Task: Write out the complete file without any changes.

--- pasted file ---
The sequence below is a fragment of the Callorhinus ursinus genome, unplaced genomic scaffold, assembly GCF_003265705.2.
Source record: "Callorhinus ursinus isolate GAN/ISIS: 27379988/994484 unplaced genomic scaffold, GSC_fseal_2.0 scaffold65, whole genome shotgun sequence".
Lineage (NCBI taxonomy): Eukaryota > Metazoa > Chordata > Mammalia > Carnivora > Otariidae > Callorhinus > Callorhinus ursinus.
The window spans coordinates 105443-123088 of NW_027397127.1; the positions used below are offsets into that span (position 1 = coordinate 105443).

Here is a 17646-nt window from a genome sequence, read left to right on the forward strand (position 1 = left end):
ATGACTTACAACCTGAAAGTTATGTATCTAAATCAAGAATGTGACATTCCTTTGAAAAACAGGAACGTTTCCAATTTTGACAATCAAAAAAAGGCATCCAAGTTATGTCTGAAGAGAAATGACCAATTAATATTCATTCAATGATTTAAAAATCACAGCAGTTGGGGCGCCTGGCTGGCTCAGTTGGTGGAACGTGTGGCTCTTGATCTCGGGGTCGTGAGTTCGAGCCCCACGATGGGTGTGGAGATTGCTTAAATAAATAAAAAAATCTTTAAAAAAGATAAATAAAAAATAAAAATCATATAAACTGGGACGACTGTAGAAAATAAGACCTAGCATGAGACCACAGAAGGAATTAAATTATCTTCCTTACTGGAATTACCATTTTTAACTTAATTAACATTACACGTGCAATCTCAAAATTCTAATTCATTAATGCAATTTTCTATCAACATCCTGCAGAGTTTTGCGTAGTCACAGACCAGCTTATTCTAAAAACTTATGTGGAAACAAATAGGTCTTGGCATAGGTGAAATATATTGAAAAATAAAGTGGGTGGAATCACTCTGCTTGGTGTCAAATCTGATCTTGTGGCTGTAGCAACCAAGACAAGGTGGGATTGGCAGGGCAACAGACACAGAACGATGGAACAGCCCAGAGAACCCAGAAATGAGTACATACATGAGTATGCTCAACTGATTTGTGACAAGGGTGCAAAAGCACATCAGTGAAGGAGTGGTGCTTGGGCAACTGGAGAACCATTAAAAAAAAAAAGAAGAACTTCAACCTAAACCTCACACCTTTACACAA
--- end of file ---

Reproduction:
The sequence below is a fragment of the Callorhinus ursinus genome, unplaced genomic scaffold, assembly GCF_003265705.2.
Source record: "Callorhinus ursinus isolate GAN/ISIS: 27379988/994484 unplaced genomic scaffold, GSC_fseal_2.0 scaffold65, whole genome shotgun sequence".
Lineage (NCBI taxonomy): Eukaryota > Metazoa > Chordata > Mammalia > Carnivora > Otariidae > Callorhinus > Callorhinus ursinus.
The window spans coordinates 105443-123088 of NW_027397127.1; the positions used below are offsets into that span (position 1 = coordinate 105443).

Here is a 17646-nt window from a genome sequence, read left to right on the forward strand (position 1 = left end):
ATGACTTACAACCTGAAAGTTATGTATCTAAATCAAGAATGTGACATTCCTTTGAAAAACAGGAACGTTTCCAATTTTGACAATCAAAAAAAGGCATCCAAGTTATGTCTGAAGAGAAATGACCAATTAATATTCATTCAATGATTTAAAAATCACAGCAGTTGGGGCGCCTGGCTGGCTCAGTTGGTGGAACGTGTGGCTCTTGATCTCGGGGTCGTGAGTTCGAGCCCCACGATGGGTGTGGAGATTGCTTAAATAAATAAAAAAATCTTTAAAAAAGATAAATAAAAAATAAAAATCATATAAACTGGGACGACTGTAGAAAATAAGACCTAGCATGAGACCACAGAAGGAATTAAATTATCTTCCTTACTGGAATTACCATTTTTAACTTAATTAACATTACACGTGCAATCTCAAAATTCTAATTCATTAATGCAATTTTCTATCAACATCCTGCAGAGTTTTGCGTAGTCACAGACCAGCTTATTCTAAAAACTTATGTGGAAACAAATAGGTCTTGGCATAGGTGAAATATATTGAAAAATAAAGTGGGTGGAATCACTCTGCTTGGTGTCAAATCTGATCTTGTGGCTGTAGCAACCAAGACAAGGTGGGATTGGCAGGGCAACAGACACAGAACGATGGAACAGCCCAGAGAACCCAGAAATGAGTACATACATGAGTATGCTCAACTGATTTGTGACAAGGGTGCAAAAGCACATCAGTGAAGGAGTGGTGCTTGGGCAACTGGAGAACCATTAAAAAAAAAAAGAAGAACTTCAACCTAAACCTCACACCTTTACACAA